Aid groups are having a difficult time raising money to help flood victims in Pakistan, despite warnings that the humanitarian situation there is worsening.
Eleven U.S. charities surveyed by The Chronicle have received nearly $5-million for the floods, which began three weeks ago. However, some nonprofit groups say donations are picking up a bit as the scale of the crisis becomes better understood.
“The immediate response was slow, but increasing media attention has brought more donations in the past few days,” said Maura Hart, a spokeswoman for Oxfam America, in an e-mail message. Her organization has raised $326,000 so far.
Meanwhile, the philanthropist George Soros’s Open Society Foundations announced that the institution would commit an additional $5-million to help flood victims, after giving an initial $50,000 to Brac Pakistan.
Still, aid groups say the amount that’s been given by private donors and governments is not even enough to cover the first three months of the disaster. Church World Service warned in a press release that Pakistan’s “already weak social services may crumble without adequate and immediate help now.”
Donations for flood relief are tiny compared with the amounts contributed after other disasters.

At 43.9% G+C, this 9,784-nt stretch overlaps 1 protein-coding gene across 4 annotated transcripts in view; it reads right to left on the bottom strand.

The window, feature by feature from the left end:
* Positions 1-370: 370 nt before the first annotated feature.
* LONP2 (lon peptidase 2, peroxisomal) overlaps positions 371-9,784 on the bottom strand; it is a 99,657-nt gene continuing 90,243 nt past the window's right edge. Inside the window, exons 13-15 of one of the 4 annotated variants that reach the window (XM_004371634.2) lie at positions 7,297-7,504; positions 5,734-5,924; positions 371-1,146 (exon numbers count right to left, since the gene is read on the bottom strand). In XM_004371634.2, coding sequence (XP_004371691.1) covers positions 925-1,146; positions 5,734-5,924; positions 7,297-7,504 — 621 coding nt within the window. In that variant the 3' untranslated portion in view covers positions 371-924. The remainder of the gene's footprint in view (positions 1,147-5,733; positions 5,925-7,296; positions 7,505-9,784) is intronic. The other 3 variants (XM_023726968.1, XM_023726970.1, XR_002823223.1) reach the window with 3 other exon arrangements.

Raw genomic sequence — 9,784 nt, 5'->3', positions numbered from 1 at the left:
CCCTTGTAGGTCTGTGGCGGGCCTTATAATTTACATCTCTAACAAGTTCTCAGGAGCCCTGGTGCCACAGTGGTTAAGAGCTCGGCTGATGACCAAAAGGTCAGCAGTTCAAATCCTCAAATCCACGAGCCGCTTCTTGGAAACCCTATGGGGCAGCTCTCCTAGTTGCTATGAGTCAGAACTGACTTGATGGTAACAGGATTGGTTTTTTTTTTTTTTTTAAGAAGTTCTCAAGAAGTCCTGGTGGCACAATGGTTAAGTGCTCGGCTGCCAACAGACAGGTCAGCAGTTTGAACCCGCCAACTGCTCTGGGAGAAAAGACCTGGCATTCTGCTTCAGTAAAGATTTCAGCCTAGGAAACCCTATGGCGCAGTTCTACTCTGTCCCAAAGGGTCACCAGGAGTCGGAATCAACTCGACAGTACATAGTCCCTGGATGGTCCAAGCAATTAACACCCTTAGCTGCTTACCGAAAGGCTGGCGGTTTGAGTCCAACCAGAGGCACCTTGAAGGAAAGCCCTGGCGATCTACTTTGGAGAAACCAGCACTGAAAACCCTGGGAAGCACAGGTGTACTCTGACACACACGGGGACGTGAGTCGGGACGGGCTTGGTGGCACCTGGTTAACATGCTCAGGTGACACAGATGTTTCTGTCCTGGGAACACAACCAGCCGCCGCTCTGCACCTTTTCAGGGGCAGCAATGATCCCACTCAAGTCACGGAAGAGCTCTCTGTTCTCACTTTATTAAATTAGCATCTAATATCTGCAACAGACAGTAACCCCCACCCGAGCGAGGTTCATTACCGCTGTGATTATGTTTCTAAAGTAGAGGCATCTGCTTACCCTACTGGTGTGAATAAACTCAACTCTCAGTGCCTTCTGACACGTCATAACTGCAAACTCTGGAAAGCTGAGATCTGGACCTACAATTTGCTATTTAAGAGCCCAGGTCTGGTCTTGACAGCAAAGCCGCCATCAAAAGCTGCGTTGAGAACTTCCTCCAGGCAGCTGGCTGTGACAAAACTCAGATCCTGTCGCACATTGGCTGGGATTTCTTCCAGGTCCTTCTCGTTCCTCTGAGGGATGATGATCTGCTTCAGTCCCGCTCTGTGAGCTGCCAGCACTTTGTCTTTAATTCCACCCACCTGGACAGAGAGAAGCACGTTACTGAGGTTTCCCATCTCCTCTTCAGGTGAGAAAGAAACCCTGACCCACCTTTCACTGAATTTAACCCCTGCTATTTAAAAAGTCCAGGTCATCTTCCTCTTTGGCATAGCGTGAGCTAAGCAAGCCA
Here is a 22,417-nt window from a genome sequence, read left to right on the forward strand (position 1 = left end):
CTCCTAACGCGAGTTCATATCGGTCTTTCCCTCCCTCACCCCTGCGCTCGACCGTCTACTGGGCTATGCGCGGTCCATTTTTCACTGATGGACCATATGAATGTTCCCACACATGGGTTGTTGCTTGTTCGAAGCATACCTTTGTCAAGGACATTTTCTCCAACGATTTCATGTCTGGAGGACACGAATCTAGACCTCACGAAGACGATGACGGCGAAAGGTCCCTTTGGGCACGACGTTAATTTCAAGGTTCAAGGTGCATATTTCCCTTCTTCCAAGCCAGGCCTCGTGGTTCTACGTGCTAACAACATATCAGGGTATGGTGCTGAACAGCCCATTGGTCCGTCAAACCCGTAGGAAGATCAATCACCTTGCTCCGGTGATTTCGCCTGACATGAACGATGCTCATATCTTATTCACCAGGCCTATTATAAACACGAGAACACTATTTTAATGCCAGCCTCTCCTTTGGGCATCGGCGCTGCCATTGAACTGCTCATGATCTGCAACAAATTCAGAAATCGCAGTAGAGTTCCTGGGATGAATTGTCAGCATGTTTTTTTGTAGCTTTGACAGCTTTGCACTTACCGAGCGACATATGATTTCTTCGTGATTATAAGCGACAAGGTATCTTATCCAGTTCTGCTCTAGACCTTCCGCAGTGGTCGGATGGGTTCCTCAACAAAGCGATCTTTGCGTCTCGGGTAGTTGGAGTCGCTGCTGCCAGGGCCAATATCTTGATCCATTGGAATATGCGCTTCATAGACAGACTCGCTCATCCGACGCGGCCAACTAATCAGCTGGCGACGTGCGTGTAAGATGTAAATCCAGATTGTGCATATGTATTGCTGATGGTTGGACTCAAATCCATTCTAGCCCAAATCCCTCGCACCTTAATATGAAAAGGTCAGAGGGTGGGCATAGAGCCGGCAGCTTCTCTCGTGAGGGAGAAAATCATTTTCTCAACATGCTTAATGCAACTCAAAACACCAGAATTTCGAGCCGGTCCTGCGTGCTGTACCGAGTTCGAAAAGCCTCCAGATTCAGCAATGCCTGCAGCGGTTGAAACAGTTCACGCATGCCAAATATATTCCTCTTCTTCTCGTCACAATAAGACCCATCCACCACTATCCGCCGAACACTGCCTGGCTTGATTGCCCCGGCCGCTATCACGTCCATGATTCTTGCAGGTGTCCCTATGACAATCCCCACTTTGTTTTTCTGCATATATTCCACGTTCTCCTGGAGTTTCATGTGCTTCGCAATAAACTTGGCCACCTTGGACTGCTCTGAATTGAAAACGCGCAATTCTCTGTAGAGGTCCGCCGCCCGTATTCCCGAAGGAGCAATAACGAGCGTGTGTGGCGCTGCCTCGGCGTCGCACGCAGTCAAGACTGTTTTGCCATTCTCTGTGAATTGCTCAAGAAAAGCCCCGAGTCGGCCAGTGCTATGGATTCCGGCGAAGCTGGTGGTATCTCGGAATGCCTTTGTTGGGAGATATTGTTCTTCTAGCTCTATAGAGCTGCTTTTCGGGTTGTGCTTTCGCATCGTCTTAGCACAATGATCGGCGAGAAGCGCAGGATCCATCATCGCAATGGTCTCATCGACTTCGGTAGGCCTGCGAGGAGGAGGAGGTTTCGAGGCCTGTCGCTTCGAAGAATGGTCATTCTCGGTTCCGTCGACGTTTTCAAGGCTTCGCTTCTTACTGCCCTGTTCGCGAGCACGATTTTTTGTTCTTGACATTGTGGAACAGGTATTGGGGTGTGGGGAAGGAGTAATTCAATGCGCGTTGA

In the two-and-a-half weeks following January’s earthquake in Haiti, 39 aid groups raised a total of $560-million. And in the first six weeks after a 2005 earthquake in Pakistan, Americans contributed $30-million to 15 aid groups.
Randy Strash, strategy director for emergency response at World Vision, said his group typically receives less money after floods, like ones in Mexico, Brazil, and Niger, than after earthquakes. World Vision’s U.S. office raised a total of $9-million after the 2005 Pakistan earthquake; so far, it has received $139,000 online for the floods in that country.
Mr. Strash also said that donors tend to focus more on how many people have died rather than how many people are in need of aid. The United Nations has estimated that 20 million flood victims may need help; an estimated 1,600 have died.
The death toll, said Mr. Strash, “represents for many their barometer of how bad a disaster is.”
Among the fund-raising results:
The American Red Cross has received $670,000 and plans to spend at least $1-million.
Brother’s Brother Foundation has not been actively fund raising for Pakistan. However, donors have contributed $1,380, which the group may use to deliver medicine to Life for Relief and Development, a group it works with that runs programs in Pakistan.
Catholic Relief Services has brought in $538,000.
Church World Service’s U.S. office has raised $263,650.
International Relief & Development has raised $69,670 in cash and $2.27-million in products.
The International Rescue Committee has received $1.17-million. Roughly $1.1-million came from foundations and corporations, $118,594 was contributed online by individual donors, and $741 was received through the mail from individuals.
Mercy Corps has raised $300,000.
Oxfam America has raised $326,000.
Save the Children has raised $246,000 from U.S. donors.
U.S. Fund for Unicef has received $1.22-million.
World Vision has raised $139,000 online from U.S. donors.
* This version corrects the figure for International Rescue Committee, which had earlier said $1.7-million.